Obstructive Sleep Apnea

Obstructive Sleep Apnea (OSA)

Obstructive sleep apnea is a condition in which the flow of air pauses or decreases during breathing while you are asleep because the airway has
become narrowed, blocked, or floppy.

Untreated obstructive sleep apnea may lead to or worsen heart disease!

Causes, incidence, and risk factors: All of the muscles in your body become more relaxed during sleep. This includes the muscles that help keep the
airway open and allow air to flow into the lungs. Normally, the upper throat still remains open enough during sleep to let air pass by. However, some people have a narrower throat area. When the muscles in their upper throat relax during sleep, their breathing can stop for a period of time (often more than 10 seconds). This is called apnea.

The snoring in people with obstructive sleep apnea is caused by the air trying to squeeze through the narrowed or blocked airway. However, everyone who snores does not have sleep apnea. Other factors may also increase your risk for OSA. If you have heart disease, valvular heart disease or a cardiac arrhythmia, your physician will assess for these other factors at your next office visit.

Symptoms: A person who has obstructive sleep apnea often is not aware of the apnea episodes during the night. Often, family members witness the
periods of apnea. Many people wake up unrefreshed in the morning and feel sleepy or drowsy throughout the day. This is called excessive daytime
sleepiness (EDS). People with sleep apnea may act grumpy, impatient, or irritable. They may be forgetful or fall asleep while working, reading, or
watching TV. Some patients feel sleepy while driving, or even fall asleep while driving. Other patients may also have hard to treat headaches.

Signs and tests: The health care provider will perform a complete history and physical exam. This will involve carefully checking your mouth, neck, and throat. You may be given a survey that asks a series of questions about daytime sleepiness, sleep quality, and bedtime habits.

A sleep study (polysomnogram) is used to confirm obstructive sleep apnea.

Treatment: The goal is to keep the airway open so that breathing does not stop during sleep. The following lifestyle changes may relieve symptoms of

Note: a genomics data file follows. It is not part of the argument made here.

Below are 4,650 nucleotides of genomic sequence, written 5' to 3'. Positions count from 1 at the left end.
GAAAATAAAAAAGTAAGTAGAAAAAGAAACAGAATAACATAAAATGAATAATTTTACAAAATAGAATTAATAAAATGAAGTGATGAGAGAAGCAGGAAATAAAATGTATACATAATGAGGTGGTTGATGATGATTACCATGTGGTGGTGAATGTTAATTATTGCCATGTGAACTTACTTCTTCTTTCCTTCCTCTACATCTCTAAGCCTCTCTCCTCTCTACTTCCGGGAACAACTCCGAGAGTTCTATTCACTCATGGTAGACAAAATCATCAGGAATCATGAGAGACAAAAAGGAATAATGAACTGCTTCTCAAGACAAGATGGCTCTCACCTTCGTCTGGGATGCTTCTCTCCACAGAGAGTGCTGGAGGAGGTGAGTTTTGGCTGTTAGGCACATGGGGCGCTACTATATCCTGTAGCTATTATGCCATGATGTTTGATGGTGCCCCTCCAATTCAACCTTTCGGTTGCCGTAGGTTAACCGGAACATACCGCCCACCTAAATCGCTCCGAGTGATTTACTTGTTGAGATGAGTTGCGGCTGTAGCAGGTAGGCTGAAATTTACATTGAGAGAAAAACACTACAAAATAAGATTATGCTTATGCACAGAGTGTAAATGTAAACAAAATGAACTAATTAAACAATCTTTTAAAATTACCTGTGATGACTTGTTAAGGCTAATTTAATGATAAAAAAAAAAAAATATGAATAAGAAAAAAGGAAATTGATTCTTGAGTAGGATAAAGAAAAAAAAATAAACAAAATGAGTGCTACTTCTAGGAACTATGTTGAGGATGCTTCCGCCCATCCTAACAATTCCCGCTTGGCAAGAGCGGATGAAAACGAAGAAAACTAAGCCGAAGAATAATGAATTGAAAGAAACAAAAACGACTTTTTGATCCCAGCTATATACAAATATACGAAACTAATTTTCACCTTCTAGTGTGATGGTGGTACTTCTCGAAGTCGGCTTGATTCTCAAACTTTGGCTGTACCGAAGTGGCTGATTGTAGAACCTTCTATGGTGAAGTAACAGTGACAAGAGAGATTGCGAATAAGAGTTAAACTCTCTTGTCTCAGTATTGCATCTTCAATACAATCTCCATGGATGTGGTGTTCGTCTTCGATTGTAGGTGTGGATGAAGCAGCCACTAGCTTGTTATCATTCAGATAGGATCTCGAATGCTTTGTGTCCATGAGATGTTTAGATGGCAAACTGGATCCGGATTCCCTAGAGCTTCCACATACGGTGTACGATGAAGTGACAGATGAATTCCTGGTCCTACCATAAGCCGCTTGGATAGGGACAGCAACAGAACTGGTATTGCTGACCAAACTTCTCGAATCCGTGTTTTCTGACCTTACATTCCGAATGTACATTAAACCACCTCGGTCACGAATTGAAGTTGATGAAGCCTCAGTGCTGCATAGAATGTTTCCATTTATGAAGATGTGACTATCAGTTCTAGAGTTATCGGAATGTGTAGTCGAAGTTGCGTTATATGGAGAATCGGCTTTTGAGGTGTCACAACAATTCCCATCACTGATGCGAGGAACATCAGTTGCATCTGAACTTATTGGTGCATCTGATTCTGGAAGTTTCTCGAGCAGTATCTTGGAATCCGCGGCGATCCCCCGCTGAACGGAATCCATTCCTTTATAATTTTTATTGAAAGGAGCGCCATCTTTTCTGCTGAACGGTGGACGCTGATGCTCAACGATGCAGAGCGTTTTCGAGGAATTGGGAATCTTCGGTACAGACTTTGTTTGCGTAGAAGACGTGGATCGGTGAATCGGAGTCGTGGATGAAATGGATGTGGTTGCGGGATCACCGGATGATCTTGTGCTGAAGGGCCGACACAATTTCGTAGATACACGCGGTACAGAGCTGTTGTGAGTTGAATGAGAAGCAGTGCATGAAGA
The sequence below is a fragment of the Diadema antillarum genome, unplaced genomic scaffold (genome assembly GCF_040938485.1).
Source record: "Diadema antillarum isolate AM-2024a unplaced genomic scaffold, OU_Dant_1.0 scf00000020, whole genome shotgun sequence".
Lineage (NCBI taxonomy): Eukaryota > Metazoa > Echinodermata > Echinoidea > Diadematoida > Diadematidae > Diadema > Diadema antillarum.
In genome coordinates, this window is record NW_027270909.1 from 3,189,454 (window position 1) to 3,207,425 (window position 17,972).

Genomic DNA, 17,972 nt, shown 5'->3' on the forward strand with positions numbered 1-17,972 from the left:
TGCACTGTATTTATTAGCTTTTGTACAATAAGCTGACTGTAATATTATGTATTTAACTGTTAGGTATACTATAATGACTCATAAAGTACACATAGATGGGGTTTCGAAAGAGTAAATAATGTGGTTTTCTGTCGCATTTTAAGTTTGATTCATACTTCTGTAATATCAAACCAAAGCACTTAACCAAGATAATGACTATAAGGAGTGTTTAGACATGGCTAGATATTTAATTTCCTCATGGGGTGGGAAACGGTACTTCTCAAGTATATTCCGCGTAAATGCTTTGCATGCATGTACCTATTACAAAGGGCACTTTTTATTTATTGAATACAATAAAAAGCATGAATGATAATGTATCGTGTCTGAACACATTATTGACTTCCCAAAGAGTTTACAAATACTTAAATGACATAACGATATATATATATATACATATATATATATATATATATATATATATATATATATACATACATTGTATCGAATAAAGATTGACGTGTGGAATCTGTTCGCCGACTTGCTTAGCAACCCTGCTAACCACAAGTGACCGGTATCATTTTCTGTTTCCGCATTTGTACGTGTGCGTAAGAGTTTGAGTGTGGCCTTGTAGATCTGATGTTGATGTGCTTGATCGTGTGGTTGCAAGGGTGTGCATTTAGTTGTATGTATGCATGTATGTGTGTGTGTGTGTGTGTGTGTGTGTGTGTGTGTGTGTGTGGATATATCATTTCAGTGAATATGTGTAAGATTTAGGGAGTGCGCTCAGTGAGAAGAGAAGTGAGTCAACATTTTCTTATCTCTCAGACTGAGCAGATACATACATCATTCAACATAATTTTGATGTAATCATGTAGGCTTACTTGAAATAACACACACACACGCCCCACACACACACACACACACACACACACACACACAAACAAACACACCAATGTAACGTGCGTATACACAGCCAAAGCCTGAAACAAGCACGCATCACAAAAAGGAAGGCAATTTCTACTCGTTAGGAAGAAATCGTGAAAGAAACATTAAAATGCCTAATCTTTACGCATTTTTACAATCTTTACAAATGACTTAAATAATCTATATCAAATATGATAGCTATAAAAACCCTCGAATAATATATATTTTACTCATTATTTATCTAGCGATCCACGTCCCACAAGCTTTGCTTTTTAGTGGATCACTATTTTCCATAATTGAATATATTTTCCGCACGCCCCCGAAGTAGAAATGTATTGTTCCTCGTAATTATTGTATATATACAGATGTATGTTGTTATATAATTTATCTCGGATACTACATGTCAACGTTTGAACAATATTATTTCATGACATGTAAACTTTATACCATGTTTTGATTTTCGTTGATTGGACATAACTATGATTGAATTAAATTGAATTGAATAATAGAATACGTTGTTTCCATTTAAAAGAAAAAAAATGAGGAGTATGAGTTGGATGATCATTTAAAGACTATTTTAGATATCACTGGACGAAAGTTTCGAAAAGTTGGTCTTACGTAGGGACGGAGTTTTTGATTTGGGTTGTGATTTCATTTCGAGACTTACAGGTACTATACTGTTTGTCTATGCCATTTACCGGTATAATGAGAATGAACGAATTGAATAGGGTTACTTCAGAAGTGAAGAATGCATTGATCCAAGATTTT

sleep apnea in some people:
• Avoiding alcohol or sedatives at bedtime, which can make symptoms worse
• Avoiding sleeping on the back may help with mild sleep apnea
• Losing weight may decrease the number of apnea spells during the night

Continuous positive airway pressure (CPAP) is now the first treatment for obstructive sleep apnea in most people. CPAP is delivered by a machine with a tight-fitting face mask. Many patients have a hard time sleeping with CPAP therapy. Good follow-up and support from a sleep center can often help overcome any problems in using CPAP. Surgery may be an option in some cases for those individuals where CPAP treatment is not effective. Surgery to remove the tonsils and adenoids often cures the condition in children. It does not seem to help most adults.

Expectations (prognosis): People with poorly treated sleep apnea often have an increase in anxiety and depression, a loss of interest in sex and poor performance at work or school. Because of daytime sleepiness, people with sleep apnea have an increased risk of motor vehicle accidents from driving while sleepy and industrial accidents from falling asleep on the job.

With treatment, the symptoms and problems of sleep apnea should be totally corrected. The benefits of correcting obstructive sleep apnea will
usually prevent progression of known cardiac disease processes known to be affected by sleep apnea.